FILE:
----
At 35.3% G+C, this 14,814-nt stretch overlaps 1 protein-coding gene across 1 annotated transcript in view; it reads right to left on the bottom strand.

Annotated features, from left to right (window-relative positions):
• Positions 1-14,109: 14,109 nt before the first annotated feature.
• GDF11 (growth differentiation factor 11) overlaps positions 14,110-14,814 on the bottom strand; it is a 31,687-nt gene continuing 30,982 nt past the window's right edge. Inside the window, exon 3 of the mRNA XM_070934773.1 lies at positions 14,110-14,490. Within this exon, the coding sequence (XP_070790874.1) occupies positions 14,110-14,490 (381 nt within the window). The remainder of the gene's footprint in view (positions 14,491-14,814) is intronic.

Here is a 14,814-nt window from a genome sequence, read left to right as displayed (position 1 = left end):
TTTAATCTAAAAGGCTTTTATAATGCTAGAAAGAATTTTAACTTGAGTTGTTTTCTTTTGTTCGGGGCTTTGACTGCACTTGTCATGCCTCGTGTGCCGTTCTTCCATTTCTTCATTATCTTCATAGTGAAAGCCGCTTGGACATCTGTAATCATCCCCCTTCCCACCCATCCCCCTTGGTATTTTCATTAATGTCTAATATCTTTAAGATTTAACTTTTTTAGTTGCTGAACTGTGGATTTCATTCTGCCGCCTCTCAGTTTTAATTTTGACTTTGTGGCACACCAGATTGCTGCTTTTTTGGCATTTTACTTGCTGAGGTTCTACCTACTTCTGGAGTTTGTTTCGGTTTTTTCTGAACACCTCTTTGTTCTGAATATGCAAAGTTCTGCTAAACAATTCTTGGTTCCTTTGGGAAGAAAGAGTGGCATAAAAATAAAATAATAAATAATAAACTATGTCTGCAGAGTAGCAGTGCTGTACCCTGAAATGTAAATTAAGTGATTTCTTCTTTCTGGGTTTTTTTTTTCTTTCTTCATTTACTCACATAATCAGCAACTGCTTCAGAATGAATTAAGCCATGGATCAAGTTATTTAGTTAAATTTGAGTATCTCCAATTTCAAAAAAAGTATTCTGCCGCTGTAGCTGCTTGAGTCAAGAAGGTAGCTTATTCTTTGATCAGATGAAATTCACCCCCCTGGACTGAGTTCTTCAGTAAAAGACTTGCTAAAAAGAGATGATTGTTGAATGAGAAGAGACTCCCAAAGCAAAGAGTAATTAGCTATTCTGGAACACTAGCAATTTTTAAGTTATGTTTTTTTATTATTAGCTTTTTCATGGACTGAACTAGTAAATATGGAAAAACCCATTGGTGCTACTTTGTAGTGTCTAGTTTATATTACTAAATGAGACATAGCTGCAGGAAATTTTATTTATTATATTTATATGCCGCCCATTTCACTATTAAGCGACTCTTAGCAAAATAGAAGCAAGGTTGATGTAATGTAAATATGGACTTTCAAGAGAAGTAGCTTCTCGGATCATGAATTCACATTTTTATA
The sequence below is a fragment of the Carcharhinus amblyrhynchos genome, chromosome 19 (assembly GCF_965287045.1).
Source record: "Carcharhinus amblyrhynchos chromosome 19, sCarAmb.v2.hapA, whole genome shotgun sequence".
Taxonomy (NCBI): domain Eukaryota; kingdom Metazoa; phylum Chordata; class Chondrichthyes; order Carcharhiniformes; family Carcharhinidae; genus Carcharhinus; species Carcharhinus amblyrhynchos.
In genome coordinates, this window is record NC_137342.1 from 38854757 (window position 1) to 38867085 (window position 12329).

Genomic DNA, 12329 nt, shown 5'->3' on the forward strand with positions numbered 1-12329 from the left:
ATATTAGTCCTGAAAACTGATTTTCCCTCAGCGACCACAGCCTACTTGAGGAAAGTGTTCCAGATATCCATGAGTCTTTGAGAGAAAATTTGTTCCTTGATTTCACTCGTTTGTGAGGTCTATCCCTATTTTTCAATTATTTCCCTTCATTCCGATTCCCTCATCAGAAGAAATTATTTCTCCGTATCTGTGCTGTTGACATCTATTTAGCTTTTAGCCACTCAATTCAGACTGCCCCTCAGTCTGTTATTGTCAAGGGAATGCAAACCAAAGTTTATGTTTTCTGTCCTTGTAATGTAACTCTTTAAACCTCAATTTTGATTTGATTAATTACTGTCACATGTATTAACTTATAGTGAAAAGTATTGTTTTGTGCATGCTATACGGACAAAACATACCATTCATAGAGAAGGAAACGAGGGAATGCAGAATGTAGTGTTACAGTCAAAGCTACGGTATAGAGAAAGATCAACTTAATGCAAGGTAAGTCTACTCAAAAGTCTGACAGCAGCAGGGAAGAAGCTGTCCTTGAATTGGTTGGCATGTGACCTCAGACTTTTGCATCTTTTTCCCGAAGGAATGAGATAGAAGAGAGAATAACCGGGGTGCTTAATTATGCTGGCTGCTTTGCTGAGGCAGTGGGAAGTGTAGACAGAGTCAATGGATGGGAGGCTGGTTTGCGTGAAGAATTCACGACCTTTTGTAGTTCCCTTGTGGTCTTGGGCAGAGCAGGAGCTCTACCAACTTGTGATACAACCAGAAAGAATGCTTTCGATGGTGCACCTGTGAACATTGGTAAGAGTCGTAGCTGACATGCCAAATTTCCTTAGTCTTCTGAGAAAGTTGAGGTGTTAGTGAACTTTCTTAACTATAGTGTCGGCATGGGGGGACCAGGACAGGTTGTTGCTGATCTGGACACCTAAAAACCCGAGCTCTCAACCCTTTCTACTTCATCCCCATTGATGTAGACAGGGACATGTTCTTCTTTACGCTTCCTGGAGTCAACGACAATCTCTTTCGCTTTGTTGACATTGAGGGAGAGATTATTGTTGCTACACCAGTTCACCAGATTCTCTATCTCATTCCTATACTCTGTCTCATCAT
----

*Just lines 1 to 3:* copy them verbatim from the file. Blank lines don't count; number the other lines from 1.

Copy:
At 35.3% G+C, this 14,814-nt stretch overlaps 1 protein-coding gene across 1 annotated transcript in view; it reads right to left on the bottom strand.

Annotated features, from left to right (window-relative positions):
• Positions 1-14,109: 14,109 nt before the first annotated feature.